Challenging stigma of mental illness
BY ERIN SOMERVILLE CWD 10 Sep, 2009
PEOPLE living with mental illness have shared their painful personal struggles and uplifting journeys with the new photographic exhibition Through my Eyes.
The raw photographic display has been put together by the Greater Western Area Health Service (GWAHS) and the Orange Regional Conservatorium’s Arts, Health and Wellbeing program, and aims to break down the social barriers associated with mental illness. “Mental health is quite a common issue but there is still a lot of stigma associated with it, so we are hoping to broaden the understanding of people in the community,” GWAHS Health Promotion and Early Intervention for Mental Health, Alcohol and Drug Services coordinator Meg Simpson said.
As part of the project, people who were inpatients or connected to local mental health services were given a disposable camera to capture the world through their own eyes, with the themes of loneliness, solitude, fear and struggles showing through. The photographs were passed on to Vince Lovecchio, who curated the exhibition.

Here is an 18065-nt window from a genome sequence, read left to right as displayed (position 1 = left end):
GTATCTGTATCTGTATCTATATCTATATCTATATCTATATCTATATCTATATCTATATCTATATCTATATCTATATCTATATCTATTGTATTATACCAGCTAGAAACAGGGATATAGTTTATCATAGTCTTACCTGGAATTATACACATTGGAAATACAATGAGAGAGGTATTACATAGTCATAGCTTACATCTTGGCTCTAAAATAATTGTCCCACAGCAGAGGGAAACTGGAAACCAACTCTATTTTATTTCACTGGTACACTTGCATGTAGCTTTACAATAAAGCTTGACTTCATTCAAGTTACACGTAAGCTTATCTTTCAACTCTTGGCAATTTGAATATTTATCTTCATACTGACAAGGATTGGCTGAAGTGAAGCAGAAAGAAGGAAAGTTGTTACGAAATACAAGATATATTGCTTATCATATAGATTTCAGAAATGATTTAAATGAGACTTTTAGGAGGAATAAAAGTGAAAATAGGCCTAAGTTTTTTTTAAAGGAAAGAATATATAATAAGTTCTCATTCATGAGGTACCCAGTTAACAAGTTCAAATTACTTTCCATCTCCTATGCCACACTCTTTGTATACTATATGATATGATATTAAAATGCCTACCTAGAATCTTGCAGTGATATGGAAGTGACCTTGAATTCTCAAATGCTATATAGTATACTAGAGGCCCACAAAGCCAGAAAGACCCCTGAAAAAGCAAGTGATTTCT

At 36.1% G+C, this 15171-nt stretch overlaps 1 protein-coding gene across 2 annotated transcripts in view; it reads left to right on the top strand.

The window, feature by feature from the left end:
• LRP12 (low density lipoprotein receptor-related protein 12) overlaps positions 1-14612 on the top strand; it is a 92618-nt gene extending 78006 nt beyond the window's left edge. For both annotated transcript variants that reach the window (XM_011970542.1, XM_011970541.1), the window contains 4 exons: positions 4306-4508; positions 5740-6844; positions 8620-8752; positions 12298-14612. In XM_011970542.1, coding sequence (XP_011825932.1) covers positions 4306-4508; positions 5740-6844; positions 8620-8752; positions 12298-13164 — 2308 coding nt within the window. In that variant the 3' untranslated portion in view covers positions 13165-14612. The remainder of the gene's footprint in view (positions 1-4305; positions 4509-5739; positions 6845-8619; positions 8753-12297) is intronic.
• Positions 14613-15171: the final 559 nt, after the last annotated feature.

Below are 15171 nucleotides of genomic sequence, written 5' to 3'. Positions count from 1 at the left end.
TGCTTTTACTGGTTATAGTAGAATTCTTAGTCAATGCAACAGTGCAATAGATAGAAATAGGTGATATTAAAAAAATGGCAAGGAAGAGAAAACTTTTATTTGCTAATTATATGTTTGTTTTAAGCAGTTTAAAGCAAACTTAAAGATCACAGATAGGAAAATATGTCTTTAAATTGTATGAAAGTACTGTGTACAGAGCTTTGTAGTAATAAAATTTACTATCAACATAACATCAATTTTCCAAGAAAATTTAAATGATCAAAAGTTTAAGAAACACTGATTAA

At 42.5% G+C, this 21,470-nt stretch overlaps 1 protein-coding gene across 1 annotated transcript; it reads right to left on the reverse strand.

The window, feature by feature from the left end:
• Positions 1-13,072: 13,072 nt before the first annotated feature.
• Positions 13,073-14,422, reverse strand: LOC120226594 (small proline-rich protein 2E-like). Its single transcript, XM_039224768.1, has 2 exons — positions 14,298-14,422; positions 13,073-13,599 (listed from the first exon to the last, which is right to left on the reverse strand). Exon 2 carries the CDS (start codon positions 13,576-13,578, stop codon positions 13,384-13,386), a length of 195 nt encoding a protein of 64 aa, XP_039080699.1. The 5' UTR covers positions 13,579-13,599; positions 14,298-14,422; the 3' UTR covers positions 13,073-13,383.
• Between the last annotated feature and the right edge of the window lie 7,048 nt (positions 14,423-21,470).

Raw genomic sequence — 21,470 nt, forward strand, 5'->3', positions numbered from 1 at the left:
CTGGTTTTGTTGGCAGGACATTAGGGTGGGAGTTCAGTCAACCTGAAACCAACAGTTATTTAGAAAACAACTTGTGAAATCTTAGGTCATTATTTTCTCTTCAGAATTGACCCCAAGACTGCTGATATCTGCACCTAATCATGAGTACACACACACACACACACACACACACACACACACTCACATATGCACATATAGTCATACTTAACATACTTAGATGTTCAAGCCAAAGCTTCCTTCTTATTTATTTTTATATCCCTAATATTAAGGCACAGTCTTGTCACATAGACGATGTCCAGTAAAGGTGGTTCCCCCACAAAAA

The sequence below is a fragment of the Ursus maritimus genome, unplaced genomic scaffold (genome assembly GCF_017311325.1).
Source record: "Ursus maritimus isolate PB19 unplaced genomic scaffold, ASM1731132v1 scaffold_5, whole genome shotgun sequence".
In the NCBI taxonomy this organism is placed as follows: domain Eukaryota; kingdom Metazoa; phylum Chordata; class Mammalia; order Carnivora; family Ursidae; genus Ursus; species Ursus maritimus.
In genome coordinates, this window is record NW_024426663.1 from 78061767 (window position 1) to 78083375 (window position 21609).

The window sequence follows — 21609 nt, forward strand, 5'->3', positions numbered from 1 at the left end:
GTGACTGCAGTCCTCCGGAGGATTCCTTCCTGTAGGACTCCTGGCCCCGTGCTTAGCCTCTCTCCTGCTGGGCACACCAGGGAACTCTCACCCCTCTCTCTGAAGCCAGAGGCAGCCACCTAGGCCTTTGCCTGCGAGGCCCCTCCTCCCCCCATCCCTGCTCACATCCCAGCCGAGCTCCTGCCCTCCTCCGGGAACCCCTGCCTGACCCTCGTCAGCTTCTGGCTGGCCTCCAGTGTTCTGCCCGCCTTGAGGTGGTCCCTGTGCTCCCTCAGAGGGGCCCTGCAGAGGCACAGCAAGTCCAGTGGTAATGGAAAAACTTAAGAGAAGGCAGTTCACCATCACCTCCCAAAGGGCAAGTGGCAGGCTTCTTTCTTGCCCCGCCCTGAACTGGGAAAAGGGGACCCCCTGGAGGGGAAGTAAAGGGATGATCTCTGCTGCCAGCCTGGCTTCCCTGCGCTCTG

“There is a popular opinion that mental health problems somehow rob people of their personhood,” Mr Lovecchio said in his exhibition statement. “This show and many others that follow will hopefully serve to enlighten, awaken and challenge the source of this notion and remind the greater community of this group’s continued humanity in the face of psychological and physical suffering.”
While the exhibition provides education on mental health for the community, the practise has also proved beneficial for those who participated. “It has been fantastic on a huge number of levels,” Ms Simpson said. “Art becomes a way of being able to benefit themselves, it is personally therapeutic and it also helps them to work through their own issues and ideas.”
The exhibition was first on display at the Orange Regional Conservatorium Gallery before touring throughout the GWAHS area.